It will be light at the end of tunnel for Gem Diamonds as it readies to open its Ghaghoo diamond mine in the Central Kalahari Game Reserve (CKGR) following delays caused by a raft of problems including sand over-burden that pushed the project back.
The company said in a statement accompanying its results for the year ending 31 December, 2013 that it is all systems for the mine to begin production.
Already, Gem Diamonds has spent US$71.2 million (P635.7 million) on the development of the mine which is expected to produce 200, 000 carats of diamonds annually.
“Operations in 2014 have begun well and we are looking forward to bringing the Ghaghoo mine into production in H2,” Gem Diamonds Chief Executive Officer Clifford Elphick said.
This will be good news to shareholders who kept faith in company stock at a time when there are political questions over the mine and its location within wildlife area and the difficulties the junior miner faced in the formative stages of development.
Gem Diamonds has made progress despite it taking long to erect the plant and processing plant owing to adverse condition encountered during mine construction.
The problems were exacerbated by the death of two contractorsÔÇöwhich delayed the recovery of diamonds from 2013 to 2014.
However, the company said it has achieved major milestones including the completion of construction of the sand portion of the access decline; commencement of the extension of the main decline into basalt and the construction of the processing plant, which is ready for final commissioning.
Earlier this year, the British based global mining business, said it hit the kimberlite earlier than expected at level zero which is 130m below the surface and this has improved interest among the stakeholders into the project as well as the team’s ability to deliver on the project.
General Manager of Ghaghoo Diamond Mine, Kavis Kario, celebrated the achievement at the time praised what he termed a “super team” of young Batswana who are keen on delivering the project.
“Some of these people are the same men who dug the 473m tunnel using hand shovels and they are determined to see the first diamond being produced and we are indebted to them as they have shown unparalleled commitment to duty,” said Kario.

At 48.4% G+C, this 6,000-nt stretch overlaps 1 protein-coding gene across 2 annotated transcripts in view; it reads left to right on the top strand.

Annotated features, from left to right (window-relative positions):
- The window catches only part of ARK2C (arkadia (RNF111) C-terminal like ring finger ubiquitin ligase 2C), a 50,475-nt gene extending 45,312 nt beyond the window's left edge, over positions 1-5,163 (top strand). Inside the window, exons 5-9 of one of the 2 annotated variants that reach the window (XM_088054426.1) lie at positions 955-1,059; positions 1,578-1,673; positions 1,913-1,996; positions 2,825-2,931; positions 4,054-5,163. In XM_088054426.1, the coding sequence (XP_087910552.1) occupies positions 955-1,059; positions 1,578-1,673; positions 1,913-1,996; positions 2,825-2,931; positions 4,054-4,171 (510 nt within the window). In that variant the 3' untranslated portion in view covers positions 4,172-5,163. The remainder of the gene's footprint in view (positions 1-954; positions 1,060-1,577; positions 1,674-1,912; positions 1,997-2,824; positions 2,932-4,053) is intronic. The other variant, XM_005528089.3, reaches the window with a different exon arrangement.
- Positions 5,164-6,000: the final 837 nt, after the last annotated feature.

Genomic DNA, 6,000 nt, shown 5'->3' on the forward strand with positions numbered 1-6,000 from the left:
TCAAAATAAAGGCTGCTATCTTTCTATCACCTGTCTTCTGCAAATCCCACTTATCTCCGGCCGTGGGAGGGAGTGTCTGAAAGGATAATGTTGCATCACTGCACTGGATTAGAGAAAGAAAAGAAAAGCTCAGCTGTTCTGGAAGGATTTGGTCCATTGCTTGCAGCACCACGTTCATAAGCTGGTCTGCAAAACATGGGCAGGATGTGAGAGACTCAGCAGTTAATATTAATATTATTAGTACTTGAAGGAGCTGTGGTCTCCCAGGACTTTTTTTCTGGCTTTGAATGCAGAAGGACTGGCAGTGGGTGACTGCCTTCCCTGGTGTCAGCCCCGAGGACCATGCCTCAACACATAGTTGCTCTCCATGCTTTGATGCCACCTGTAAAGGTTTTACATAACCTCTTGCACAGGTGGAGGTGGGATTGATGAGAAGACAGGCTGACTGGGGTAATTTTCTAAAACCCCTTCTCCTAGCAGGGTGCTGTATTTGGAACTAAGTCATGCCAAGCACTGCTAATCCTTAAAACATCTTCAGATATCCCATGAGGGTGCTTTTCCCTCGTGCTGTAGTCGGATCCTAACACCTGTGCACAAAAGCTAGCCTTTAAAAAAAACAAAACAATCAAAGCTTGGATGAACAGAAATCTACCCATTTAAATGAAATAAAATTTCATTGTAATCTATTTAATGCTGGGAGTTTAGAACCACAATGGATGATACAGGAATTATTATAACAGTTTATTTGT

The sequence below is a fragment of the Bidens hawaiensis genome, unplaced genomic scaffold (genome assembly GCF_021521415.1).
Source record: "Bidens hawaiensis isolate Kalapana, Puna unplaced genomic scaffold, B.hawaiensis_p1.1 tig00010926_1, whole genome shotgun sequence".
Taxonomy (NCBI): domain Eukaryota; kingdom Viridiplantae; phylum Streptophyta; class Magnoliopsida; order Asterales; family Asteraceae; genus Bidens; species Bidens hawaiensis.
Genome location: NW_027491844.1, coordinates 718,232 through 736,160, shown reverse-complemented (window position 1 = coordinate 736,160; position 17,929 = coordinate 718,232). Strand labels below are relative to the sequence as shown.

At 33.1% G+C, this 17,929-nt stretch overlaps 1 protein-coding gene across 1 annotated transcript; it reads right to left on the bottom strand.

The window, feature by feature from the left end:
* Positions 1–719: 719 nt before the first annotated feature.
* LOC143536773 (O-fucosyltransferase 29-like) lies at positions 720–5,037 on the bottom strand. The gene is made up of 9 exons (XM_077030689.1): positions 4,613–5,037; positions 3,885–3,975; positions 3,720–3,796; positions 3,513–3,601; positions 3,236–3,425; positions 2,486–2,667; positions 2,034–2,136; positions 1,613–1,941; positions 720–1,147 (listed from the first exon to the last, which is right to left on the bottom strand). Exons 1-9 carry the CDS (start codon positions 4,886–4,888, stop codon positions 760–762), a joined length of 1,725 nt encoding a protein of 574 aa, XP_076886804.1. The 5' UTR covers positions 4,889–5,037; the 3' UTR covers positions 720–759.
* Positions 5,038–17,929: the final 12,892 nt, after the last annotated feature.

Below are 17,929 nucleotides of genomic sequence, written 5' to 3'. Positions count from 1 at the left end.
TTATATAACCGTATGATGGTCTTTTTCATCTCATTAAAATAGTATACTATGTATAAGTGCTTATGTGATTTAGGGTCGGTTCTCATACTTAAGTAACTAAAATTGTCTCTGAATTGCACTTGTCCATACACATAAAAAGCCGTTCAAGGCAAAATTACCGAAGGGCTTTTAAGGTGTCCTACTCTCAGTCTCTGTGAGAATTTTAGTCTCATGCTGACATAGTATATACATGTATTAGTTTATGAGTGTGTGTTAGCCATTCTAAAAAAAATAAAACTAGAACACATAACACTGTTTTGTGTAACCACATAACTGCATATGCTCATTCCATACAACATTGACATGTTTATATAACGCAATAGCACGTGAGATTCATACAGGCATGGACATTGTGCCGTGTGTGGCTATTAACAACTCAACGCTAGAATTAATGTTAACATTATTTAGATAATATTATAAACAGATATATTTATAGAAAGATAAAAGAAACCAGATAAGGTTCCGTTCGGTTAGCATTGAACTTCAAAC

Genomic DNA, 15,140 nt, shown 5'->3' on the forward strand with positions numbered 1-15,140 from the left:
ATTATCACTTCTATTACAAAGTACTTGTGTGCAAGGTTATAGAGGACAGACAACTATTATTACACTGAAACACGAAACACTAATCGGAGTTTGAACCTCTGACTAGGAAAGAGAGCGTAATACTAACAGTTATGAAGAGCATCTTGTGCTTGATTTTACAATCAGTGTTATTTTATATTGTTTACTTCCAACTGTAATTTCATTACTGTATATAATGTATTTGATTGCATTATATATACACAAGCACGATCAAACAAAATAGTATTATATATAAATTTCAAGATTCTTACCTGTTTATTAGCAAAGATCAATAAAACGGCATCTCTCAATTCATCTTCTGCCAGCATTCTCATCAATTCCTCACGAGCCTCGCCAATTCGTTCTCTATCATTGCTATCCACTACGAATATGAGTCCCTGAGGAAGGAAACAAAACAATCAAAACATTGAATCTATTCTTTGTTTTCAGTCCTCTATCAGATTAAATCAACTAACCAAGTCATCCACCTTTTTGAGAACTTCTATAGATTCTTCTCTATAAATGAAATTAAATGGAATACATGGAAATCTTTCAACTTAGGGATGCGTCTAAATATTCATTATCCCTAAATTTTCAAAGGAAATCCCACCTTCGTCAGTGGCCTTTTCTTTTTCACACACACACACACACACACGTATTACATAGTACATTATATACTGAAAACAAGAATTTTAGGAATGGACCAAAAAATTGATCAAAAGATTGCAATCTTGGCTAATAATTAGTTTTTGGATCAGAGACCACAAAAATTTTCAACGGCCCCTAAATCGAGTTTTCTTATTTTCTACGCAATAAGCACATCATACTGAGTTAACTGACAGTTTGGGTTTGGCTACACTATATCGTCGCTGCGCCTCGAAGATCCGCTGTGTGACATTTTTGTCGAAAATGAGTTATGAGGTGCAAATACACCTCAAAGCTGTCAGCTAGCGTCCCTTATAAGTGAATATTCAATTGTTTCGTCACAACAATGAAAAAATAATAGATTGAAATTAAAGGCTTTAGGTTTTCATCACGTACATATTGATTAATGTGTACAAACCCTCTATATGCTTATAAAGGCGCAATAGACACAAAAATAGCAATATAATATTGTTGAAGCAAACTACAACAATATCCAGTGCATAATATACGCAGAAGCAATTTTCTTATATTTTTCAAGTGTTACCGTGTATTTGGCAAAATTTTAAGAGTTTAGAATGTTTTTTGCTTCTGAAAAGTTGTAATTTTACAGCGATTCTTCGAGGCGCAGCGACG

“The beauty of this project is not just working in the difficult CKGR conditions, but pioneering an underground diamond mine using drilling and rock support methods that many of our team members have not used before. Yet, the team has adapted very well and finished 2013 with a very commendable safety record of just one first aid case,” he added.
The Ghaghoo has a diamond resource of 20.5 million carats, with an in-situ value of US$ 4.6 billion (about P41.5 billion) and the November 2013 discovery will boost investor confidence that the mine is in line for June production.
This is the first underground diamond mine to be developed in Botswana, is expected to produce 720 000 tons per annum at 30 carats per 100 tons, a production rate which could increase depending on the market and economics.
The First Phase of the project entailed stripping and excavating a box cut to a depth of 25m on the loose Kalahari sand then excavating through the sand using an Open Face Tunnel Shield (OFTS). OFTS was equipped with a canopy to protect workers as they excavated the loose sand.
In July last year, Redpath Mining, a mining construction company handed over the project to Gem Diamonds Botswana after constructing a 479 m tunnel with an 8 degree incline at the depth of 80m below the ground. Since the handover, Gem Diamonds Botswana has done a 684.3m development with 438.8m metres of it being the extension of the underground tunnel.